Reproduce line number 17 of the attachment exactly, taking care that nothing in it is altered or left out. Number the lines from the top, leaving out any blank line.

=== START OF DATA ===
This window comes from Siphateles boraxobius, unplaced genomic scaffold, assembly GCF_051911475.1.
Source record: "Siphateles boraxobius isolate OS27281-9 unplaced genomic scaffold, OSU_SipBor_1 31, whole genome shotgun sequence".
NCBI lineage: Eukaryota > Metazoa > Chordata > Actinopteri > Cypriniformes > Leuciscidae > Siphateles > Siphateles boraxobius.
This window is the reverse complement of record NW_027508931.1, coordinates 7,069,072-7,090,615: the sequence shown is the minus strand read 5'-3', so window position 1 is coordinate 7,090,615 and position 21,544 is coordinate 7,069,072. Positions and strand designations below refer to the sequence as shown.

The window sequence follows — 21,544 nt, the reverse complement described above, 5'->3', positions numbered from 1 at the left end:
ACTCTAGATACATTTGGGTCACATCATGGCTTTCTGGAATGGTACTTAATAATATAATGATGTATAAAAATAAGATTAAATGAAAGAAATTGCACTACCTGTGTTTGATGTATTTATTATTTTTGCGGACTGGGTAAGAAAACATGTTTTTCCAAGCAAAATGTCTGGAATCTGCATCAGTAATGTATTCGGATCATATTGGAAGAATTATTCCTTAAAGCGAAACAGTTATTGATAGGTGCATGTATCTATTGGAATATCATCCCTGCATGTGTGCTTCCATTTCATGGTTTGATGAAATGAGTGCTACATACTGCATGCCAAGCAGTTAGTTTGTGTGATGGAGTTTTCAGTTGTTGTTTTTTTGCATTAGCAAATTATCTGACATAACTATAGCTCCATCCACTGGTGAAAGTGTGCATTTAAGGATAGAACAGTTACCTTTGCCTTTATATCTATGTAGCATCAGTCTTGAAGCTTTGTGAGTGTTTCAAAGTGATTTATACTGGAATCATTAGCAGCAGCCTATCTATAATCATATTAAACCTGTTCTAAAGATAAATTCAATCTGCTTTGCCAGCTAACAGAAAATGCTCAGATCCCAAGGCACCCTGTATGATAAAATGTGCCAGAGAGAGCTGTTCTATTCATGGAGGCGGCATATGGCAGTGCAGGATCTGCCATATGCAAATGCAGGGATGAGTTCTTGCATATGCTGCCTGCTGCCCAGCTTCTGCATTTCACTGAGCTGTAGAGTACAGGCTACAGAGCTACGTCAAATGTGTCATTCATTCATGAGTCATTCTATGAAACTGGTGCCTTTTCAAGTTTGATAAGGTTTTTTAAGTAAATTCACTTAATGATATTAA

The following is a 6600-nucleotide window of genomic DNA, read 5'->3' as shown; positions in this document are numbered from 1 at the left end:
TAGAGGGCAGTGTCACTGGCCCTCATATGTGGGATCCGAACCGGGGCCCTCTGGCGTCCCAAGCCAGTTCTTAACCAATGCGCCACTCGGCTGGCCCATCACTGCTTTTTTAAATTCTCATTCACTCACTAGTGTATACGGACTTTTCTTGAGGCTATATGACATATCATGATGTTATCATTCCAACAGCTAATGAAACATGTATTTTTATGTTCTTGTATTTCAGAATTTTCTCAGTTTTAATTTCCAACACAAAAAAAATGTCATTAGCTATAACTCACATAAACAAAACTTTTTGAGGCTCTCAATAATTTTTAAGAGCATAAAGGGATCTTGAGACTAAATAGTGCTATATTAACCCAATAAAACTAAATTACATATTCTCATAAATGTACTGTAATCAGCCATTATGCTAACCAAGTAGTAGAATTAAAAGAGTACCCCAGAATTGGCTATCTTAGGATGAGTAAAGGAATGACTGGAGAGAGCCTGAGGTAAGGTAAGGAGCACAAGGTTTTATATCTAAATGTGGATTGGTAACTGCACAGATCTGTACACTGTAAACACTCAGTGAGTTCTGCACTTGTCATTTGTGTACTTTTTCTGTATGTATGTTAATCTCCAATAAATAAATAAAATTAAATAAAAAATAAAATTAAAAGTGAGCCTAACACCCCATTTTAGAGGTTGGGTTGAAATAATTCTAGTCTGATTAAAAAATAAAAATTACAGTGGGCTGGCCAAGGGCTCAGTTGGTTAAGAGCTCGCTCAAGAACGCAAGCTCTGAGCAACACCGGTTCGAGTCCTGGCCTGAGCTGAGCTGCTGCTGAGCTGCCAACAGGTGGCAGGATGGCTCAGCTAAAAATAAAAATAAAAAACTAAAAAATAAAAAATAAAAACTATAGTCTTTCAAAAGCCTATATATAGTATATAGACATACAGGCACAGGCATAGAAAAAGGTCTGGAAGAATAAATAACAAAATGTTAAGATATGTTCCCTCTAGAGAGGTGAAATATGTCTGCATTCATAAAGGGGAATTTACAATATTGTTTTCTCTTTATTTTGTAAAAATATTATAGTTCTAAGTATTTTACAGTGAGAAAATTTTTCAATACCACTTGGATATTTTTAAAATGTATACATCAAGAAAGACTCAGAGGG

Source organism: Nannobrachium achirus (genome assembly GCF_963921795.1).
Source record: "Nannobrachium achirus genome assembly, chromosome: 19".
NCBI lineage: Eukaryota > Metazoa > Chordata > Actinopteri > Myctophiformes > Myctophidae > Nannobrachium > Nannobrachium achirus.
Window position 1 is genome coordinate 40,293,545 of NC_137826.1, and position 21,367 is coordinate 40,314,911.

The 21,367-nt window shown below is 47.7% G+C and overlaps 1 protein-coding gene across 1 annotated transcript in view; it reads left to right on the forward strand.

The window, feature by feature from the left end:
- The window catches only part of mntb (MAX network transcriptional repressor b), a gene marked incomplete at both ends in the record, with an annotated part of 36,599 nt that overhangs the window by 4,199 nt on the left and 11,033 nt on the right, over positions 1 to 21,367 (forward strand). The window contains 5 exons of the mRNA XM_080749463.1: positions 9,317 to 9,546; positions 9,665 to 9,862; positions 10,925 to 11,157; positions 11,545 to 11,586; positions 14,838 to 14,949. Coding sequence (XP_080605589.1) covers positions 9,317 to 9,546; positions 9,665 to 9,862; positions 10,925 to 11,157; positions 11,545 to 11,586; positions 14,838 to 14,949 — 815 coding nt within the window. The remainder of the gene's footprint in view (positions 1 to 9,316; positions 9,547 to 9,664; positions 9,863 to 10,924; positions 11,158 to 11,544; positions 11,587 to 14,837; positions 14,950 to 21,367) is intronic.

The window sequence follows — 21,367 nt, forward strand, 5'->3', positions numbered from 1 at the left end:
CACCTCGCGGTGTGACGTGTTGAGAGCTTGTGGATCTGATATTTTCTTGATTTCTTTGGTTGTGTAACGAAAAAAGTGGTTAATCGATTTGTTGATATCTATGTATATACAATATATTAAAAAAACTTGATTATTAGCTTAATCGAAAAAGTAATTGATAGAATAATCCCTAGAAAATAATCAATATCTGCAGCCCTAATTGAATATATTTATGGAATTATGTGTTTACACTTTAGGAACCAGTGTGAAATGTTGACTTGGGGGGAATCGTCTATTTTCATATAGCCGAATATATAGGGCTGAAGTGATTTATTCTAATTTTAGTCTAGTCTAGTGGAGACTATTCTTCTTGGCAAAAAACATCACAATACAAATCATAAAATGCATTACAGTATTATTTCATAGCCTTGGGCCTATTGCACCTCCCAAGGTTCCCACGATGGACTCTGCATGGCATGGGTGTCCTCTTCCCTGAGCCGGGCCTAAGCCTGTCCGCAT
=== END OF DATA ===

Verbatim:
CACCTCGCGGTGTGACGTGTTGAGAGCTTGTGGATCTGATATTTTCTTGATTTCTTTGGTTGTGTAACGAAAAAAGTGGTTAATCGATTTGTTGATATCTATGTATATACAATATATTAAAAAAACTTGATTATTAGCTTAATCGAAAAAGTAATTGATAGAATAATCCCTAGAAAATAATCAATATCTGCAGCCCTAATTGAATATATTTATGGAATTATGTGTTTACACTTTAGGAACCAGTGTGAAATGTTGACTTGGGGGGAATCGTCTATTTTCATATAGCCGAATATATAGGGCTGAAGTGATTTATTCTAATTTTAGTCTAGTCTAGTGGAGACTATTCTTCTTGGCAAAAAACATCACAATACAAATCATAAAATGCATTACAGTATTATTTCATAGCCTTGGGCCTATTGCACCTCCCAAGGTTCCCACGATGGACTCTGCATGGCATGGGTGTCCTCTTCCCTGAGCCGGGCCTAAGCCTGTCCGCAT